To be fair, these games had some amazing features marred by terrible downsides. I think it's implied in the remake craving that the downsides could be fixed while keeping the good stuff. RSE had bad 'mon distribution and a bit of a wonky level curve, but a really great region and a genial Secret Base system. A remake could easily fix the bad parts while further expanding the good ones. Too bad ORAS didn't really touch on the problems of RSE, even those that were fixed in Emerald. The good parts were mostly kept, however.

Likewise, I'd be all for a remake of D/P with less bland graphics, more available Fire-types (and, like Platinum, the Gen IV cross-gen evolutions actually available during the story), updated gym leader rosters and of course world navigation less dependent on HMs. Those are little things that hugely impact players' perception of the game, great flaws in DP that could easily be fixed in a remake. I think that's what people want in a remake: The best parts of the game, with the flaws patched out.
 
I think that's what people want in a remake: The best parts of the game, with the flaws patched out.
This is why I always thought FRLG were exceptionally weak as remakes... I'm not sure what the "best part" of RBY could be considered (except for glitches lol) but it absolutely retained a horrid level curve and Psychic was still broken because of the use of only Kanto natives.
 
This is why I always thought FRLG were exceptionally weak as remakes... I'm not sure what the "best part" of RBY could be considered (except for glitches lol) but it absolutely retained a horrid level curve and Psychic was still broken because of the use of only Kanto natives.
I must admit I've got a lot of difficulty understanding what you mean about the level curve. I've played through the game several times and I never have trouble keeping my levels up -- in fact, compared to RBY; FRLG even added in things to make sure this wouldn't happen. The Sevii Islands sidequest means there's something between gyms 7 and 8, while the VS seeker easily patches up any oddities in your team very very quickly.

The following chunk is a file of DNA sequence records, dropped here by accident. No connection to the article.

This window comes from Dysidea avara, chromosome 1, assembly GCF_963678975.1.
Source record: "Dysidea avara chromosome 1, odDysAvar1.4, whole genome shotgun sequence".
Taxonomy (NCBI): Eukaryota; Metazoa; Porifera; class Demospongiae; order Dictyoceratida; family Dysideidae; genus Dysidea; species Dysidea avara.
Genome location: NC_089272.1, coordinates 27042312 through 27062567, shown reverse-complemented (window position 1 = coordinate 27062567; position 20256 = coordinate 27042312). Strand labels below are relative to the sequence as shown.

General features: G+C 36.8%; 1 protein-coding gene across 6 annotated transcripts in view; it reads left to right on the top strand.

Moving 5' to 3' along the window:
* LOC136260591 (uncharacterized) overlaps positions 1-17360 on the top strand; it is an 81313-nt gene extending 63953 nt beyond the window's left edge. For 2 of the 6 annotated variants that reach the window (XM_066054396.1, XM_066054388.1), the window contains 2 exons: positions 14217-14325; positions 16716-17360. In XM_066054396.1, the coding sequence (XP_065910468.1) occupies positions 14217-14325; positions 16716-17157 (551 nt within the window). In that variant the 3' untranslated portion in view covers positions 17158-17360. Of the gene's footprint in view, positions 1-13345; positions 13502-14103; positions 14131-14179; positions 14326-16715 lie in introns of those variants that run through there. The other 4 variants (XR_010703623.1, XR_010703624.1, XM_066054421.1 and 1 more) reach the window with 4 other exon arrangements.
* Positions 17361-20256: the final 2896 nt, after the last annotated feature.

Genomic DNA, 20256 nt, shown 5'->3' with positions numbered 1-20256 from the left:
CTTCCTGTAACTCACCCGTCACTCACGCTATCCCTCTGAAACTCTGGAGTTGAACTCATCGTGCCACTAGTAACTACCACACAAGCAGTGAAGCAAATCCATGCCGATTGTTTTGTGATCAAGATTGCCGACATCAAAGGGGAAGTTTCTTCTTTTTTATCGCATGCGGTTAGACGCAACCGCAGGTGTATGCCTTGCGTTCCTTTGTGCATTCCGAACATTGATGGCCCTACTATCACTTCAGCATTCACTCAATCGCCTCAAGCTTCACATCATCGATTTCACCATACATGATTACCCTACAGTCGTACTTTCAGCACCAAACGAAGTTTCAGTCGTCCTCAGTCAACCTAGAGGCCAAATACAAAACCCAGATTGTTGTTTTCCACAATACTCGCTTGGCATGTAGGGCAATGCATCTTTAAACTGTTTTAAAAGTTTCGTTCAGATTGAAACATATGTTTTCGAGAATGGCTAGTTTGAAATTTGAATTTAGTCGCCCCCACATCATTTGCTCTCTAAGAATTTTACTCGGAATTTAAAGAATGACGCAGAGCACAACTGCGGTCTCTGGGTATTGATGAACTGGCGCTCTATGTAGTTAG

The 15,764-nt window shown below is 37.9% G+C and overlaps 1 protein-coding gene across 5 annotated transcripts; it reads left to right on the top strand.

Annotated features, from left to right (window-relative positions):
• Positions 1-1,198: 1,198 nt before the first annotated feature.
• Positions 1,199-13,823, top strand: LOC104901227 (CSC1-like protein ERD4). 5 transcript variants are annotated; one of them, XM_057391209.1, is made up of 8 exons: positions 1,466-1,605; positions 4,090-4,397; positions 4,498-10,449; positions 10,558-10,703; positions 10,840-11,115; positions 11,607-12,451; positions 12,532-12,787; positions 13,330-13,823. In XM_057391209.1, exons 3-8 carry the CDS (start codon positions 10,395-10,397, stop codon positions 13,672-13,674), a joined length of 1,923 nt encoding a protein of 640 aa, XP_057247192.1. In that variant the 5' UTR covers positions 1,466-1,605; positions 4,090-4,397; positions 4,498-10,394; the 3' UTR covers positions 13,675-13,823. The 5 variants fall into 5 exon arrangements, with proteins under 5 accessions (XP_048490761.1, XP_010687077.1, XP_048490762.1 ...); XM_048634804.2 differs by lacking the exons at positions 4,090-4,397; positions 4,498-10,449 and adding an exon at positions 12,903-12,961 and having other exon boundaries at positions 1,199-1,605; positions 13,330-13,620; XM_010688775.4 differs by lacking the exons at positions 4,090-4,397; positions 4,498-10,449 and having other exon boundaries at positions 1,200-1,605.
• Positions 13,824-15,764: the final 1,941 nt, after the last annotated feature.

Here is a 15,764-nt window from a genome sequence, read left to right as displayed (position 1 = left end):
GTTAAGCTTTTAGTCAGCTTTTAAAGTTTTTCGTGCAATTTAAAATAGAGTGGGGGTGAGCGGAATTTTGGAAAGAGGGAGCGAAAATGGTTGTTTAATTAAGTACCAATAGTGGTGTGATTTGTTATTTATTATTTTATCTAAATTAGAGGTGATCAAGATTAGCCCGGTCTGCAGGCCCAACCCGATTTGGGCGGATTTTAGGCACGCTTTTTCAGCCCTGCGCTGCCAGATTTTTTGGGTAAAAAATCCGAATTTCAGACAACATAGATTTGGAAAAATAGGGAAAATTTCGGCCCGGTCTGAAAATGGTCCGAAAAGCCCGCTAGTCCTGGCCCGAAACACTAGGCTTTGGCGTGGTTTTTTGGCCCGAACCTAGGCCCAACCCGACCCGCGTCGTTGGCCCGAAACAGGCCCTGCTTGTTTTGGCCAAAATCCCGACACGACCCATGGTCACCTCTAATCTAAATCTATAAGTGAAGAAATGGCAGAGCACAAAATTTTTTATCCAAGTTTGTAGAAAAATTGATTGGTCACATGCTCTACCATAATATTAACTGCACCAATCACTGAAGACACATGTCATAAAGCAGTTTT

Psychics are still powerful, yes, but in my experience this generally just means tougher bosses. We usually just throw out that Psychics are overpowered without looking at individual Pokémon; but when you do, negatives become very clear. Mr. Mime requires you to go heavily out of your way and to have caught a (likely low-level) very rare Pokémon; Abra is infamously a pain to even catch and after that a pain to train; Staryu comes fairly low-levelled compared to the rest of your team and with a slow Exp. Gain to boot; Exeggcute is late; Drowzee is pitiful and Slowbro is, well, slow. Jynx is really the only Psychic-type in the game with no drawbacks, so I'd hardly call Psychics as a whole broken; strange as that might sound. They could definitely benefit from being nerfed a little, but as they are they're mostly fine.

FRLG as they stand honestly have very few problems, and the ones they do have are either a consequence of being Gen 3 (such as terrible move options for grass-types) or are just really dumb but not directly terrible, like not having access to Gen 2 evolutions. And those are very frustrating as someone who's played the damn things a lot, but they end up actually fixing a fair amount of RBY's problems by giving it a postgame and improving pacing as noted before without compromising anything that made the originals as popular as they were. If anything I'd say they're some of the strongest main titles to date as a few flaws notwithstanding they update a solid but dated classic game perfectly.
 
I don't mean using Psychics so much as fighting them. Alakazam terrifies me in that game.

As for level curve I find I'm a bit under for Brock and Koga usually
 
Something I dislike about FRLG is that it really doesn't expand much on the story, unlike HGSS or ORAS did. The former gave a name to each admin, showed Silver's development in a brighter light and, thanks to the Kimono girls, integrated better the legendary into the story; while the latter expanded on the villains, Steven, Wally, the legendaries, gave us the Delta Episode, etc.

And how many things in the original RBY aren't really explained much even in their remakes, like Team Rocket's motivations, what's the deal with Blue, why he just acts like he doesn't care about them during the Silph CO takeover. We can only ASSUME that Team Rocket symbolizes power and mafias, considering they run a casino, a gym and try to take over a big company; and Blue....cuz he is a jerk, but I wanted to see something more concrete (we got some Johto foreshadowing in the Sevii Islands postgame though). Will Let's Go expand on that? I don't know...